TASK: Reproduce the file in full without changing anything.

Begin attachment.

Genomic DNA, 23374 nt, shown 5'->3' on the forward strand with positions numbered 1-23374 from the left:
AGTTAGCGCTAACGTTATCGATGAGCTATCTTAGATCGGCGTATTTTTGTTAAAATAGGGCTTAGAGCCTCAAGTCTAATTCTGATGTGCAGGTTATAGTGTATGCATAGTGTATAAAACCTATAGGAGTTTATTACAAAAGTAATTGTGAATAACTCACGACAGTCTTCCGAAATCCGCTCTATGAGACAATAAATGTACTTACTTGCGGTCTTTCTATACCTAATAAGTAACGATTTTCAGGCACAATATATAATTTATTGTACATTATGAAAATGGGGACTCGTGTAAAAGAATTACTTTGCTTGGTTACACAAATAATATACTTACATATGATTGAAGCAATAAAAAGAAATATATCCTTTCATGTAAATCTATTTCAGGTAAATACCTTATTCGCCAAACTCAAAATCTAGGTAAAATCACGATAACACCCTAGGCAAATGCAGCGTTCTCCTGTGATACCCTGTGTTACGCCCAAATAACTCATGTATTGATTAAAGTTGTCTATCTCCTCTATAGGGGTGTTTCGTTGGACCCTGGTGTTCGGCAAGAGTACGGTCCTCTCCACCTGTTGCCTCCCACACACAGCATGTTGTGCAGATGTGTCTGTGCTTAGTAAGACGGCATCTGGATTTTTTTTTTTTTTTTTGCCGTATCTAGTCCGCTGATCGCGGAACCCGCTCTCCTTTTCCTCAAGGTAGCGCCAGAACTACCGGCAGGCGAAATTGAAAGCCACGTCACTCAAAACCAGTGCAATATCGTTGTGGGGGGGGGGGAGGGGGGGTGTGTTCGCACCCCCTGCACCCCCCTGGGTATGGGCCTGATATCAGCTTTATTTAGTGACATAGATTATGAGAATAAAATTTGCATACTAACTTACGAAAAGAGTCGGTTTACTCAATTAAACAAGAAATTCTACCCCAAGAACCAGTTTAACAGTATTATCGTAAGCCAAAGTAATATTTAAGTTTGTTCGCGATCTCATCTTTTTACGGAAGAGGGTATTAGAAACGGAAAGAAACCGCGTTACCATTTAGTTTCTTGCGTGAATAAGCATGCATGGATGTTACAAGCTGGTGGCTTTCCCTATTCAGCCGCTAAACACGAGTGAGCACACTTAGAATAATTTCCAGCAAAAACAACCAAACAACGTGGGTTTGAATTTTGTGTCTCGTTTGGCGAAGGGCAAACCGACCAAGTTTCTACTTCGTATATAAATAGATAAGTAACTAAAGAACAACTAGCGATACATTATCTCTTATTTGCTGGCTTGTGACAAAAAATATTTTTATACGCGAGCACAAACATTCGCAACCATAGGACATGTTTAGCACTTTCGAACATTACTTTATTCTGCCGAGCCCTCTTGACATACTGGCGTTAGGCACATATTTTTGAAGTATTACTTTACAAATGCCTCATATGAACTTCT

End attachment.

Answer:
Genomic DNA, 23374 nt, shown 5'->3' on the forward strand with positions numbered 1-23374 from the left:
AGTTAGCGCTAACGTTATCGATGAGCTATCTTAGATCGGCGTATTTTTGTTAAAATAGGGCTTAGAGCCTCAAGTCTAATTCTGATGTGCAGGTTATAGTGTATGCATAGTGTATAAAACCTATAGGAGTTTATTACAAAAGTAATTGTGAATAACTCACGACAGTCTTCCGAAATCCGCTCTATGAGACAATAAATGTACTTACTTGCGGTCTTTCTATACCTAATAAGTAACGATTTTCAGGCACAATATATAATTTATTGTACATTATGAAAATGGGGACTCGTGTAAAAGAATTACTTTGCTTGGTTACACAAATAATATACTTACATATGATTGAAGCAATAAAAAGAAATATATCCTTTCATGTAAATCTATTTCAGGTAAATACCTTATTCGCCAAACTCAAAATCTAGGTAAAATCACGATAACACCCTAGGCAAATGCAGCGTTCTCCTGTGATACCCTGTGTTACGCCCAAATAACTCATGTATTGATTAAAGTTGTCTATCTCCTCTATAGGGGTGTTTCGTTGGACCCTGGTGTTCGGCAAGAGTACGGTCCTCTCCACCTGTTGCCTCCCACACACAGCATGTTGTGCAGATGTGTCTGTGCTTAGTAAGACGGCATCTGGATTTTTTTTTTTTTTTTTGCCGTATCTAGTCCGCTGATCGCGGAACCCGCTCTCCTTTTCCTCAAGGTAGCGCCAGAACTACCGGCAGGCGAAATTGAAAGCCACGTCACTCAAAACCAGTGCAATATCGTTGTGGGGGGGGGGGAGGGGGGGTGTGTTCGCACCCCCTGCACCCCCCTGGGTATGGGCCTGATATCAGCTTTATTTAGTGACATAGATTATGAGAATAAAATTTGCATACTAACTTACGAAAAGAGTCGGTTTACTCAATTAAACAAGAAATTCTACCCCAAGAACCAGTTTAACAGTATTATCGTAAGCCAAAGTAATATTTAAGTTTGTTCGCGATCTCATCTTTTTACGGAAGAGGGTATTAGAAACGGAAAGAAACCGCGTTACCATTTAGTTTCTTGCGTGAATAAGCATGCATGGATGTTACAAGCTGGTGGCTTTCCCTATTCAGCCGCTAAACACGAGTGAGCACACTTAGAATAATTTCCAGCAAAAACAACCAAACAACGTGGGTTTGAATTTTGTGTCTCGTTTGGCGAAGGGCAAACCGACCAAGTTTCTACTTCGTATATAAATAGATAAGTAACTAAAGAACAACTAGCGATACATTATCTCTTATTTGCTGGCTTGTGACAAAAAATATTTTTATACGCGAGCACAAACATTCGCAACCATAGGACATGTTTAGCACTTTCGAACATTACTTTATTCTGCCGAGCCCTCTTGACATACTGGCGTTAGGCACATATTTTTGAAGTATTACTTTACAAATGCCTCATATGAACTTCT